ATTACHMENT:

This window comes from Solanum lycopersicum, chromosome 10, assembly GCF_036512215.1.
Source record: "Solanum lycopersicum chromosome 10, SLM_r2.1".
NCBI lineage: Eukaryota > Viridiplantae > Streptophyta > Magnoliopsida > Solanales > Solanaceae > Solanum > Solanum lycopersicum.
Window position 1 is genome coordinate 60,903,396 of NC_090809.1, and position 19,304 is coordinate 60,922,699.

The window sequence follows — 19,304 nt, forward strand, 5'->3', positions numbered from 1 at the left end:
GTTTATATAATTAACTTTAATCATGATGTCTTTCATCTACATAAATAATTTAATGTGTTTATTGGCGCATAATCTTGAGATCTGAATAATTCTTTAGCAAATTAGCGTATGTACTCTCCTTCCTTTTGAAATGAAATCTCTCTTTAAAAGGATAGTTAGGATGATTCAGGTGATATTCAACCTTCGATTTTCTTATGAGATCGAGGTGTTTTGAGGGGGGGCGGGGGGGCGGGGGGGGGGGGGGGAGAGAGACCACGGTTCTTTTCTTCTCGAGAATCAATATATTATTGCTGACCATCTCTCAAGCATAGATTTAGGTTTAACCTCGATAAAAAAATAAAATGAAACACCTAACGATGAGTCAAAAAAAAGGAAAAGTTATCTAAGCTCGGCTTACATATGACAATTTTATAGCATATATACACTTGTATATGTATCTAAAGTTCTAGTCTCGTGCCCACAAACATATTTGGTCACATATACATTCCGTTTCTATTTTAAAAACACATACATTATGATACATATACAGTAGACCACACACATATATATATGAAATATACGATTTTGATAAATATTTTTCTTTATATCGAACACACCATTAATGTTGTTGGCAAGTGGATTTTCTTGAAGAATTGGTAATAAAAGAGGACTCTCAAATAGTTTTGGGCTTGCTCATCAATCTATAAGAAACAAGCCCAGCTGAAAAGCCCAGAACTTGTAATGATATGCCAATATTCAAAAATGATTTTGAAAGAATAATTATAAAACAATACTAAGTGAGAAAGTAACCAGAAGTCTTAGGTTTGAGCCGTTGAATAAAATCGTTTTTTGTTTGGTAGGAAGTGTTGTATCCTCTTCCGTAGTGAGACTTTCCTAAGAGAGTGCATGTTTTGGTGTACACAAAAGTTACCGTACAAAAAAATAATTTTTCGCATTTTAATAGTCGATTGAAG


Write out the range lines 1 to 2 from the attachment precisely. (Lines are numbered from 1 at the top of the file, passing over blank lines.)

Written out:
This window comes from Solanum lycopersicum, chromosome 10, assembly GCF_036512215.1.
Source record: "Solanum lycopersicum chromosome 10, SLM_r2.1".